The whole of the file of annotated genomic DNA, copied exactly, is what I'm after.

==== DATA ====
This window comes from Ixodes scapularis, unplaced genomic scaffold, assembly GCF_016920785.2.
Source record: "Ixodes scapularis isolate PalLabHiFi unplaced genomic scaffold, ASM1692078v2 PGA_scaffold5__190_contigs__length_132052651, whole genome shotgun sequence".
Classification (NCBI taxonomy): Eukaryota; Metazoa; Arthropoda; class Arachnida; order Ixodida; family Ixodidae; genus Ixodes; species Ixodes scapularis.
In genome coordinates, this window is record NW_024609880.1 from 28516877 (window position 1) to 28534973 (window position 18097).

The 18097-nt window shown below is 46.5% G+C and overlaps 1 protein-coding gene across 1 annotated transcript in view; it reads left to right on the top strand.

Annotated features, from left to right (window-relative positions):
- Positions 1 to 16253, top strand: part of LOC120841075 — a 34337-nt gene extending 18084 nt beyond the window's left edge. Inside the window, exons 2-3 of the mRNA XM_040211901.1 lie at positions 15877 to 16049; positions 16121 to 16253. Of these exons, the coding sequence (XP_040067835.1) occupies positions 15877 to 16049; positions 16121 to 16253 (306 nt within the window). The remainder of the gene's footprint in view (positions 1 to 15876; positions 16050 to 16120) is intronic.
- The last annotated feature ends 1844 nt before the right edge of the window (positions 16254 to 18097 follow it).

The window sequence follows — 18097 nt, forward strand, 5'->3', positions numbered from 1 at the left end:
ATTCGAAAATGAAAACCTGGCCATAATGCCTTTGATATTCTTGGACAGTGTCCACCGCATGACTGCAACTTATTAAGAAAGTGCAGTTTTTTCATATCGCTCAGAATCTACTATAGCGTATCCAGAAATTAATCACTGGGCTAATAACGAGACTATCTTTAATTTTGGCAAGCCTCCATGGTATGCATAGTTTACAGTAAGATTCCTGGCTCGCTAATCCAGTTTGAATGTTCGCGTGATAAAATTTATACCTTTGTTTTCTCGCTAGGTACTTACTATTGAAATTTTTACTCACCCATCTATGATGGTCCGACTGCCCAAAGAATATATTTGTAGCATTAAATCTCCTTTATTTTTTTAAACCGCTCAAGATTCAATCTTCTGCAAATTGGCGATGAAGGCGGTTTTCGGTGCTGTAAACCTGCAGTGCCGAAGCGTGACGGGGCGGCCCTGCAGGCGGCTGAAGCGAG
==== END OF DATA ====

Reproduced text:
This window comes from Ixodes scapularis, unplaced genomic scaffold, assembly GCF_016920785.2.
Source record: "Ixodes scapularis isolate PalLabHiFi unplaced genomic scaffold, ASM1692078v2 PGA_scaffold5__190_contigs__length_132052651, whole genome shotgun sequence".
Classification (NCBI taxonomy): Eukaryota; Metazoa; Arthropoda; class Arachnida; order Ixodida; family Ixodidae; genus Ixodes; species Ixodes scapularis.
In genome coordinates, this window is record NW_024609880.1 from 28516877 (window position 1) to 28534973 (window position 18097).

The 18097-nt window shown below is 46.5% G+C and overlaps 1 protein-coding gene across 1 annotated transcript in view; it reads left to right on the top strand.

Annotated features, from left to right (window-relative positions):
- Positions 1 to 16253, top strand: part of LOC120841075 — a 34337-nt gene extending 18084 nt beyond the window's left edge. Inside the window, exons 2-3 of the mRNA XM_040211901.1 lie at positions 15877 to 16049; positions 16121 to 16253. Of these exons, the coding sequence (XP_040067835.1) occupies positions 15877 to 16049; positions 16121 to 16253 (306 nt within the window). The remainder of the gene's footprint in view (positions 1 to 15876; positions 16050 to 16120) is intronic.
- The last annotated feature ends 1844 nt before the right edge of the window (positions 16254 to 18097 follow it).

The window sequence follows — 18097 nt, forward strand, 5'->3', positions numbered from 1 at the left end:
ATTCGAAAATGAAAACCTGGCCATAATGCCTTTGATATTCTTGGACAGTGTCCACCGCATGACTGCAACTTATTAAGAAAGTGCAGTTTTTTCATATCGCTCAGAATCTACTATAGCGTATCCAGAAATTAATCACTGGGCTAATAACGAGACTATCTTTAATTTTGGCAAGCCTCCATGGTATGCATAGTTTACAGTAAGATTCCTGGCTCGCTAATCCAGTTTGAATGTTCGCGTGATAAAATTTATACCTTTGTTTTCTCGCTAGGTACTTACTATTGAAATTTTTACTCACCCATCTATGATGGTCCGACTGCCCAAAGAATATATTTGTAGCATTAAATCTCCTTTATTTTTTTAAACCGCTCAAGATTCAATCTTCTGCAAATTGGCGATGAAGGCGGTTTTCGGTGCTGTAAACCTGCAGTGCCGAAGCGTGACGGGGCGGCCCTGCAGGCGGCTGAAGCGAG